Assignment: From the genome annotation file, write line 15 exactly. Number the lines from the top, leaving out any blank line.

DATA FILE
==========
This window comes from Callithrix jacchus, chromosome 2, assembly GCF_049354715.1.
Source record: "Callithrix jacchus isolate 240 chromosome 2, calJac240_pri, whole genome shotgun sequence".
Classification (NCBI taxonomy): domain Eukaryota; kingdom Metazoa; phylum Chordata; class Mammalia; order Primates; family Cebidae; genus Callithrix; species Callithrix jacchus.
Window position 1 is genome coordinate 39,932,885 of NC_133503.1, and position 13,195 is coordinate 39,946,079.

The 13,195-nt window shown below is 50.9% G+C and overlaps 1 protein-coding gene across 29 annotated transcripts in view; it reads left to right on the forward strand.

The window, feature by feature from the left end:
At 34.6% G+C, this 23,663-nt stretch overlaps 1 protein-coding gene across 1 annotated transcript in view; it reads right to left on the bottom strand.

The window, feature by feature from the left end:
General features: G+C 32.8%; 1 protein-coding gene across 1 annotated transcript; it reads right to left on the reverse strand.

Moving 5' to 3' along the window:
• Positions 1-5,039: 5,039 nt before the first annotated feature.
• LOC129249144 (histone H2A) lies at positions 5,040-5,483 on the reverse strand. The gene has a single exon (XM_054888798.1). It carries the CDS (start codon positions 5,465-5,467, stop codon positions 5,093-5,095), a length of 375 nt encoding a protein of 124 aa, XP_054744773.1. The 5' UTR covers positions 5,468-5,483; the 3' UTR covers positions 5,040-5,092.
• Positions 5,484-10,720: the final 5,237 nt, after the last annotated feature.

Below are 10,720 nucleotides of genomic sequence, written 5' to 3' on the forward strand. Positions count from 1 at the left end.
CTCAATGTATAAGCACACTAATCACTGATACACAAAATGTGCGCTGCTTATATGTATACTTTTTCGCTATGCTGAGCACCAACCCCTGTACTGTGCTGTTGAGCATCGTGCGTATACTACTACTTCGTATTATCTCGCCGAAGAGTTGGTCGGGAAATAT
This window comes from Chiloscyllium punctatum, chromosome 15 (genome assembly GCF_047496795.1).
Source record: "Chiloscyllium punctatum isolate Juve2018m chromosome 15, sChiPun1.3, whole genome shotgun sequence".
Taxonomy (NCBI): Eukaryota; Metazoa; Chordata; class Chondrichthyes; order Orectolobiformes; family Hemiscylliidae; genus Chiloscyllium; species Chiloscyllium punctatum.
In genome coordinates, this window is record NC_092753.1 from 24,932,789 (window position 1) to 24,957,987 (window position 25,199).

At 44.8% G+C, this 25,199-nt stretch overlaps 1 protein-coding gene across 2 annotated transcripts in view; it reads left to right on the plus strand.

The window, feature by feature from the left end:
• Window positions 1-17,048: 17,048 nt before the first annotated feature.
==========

CTCAATGTATAAGCACACTAATCACTGATACACAAAATGTGCGCTGCTTATATGTATACTTTTTCGCTATGCTGAGCACCAACCCCTGTACTGTGCTGTTGAGCATCGTGCGTATACTACTACTTCGTATTATCTCGCCGAAGAGTTGGTCGGGAAATAT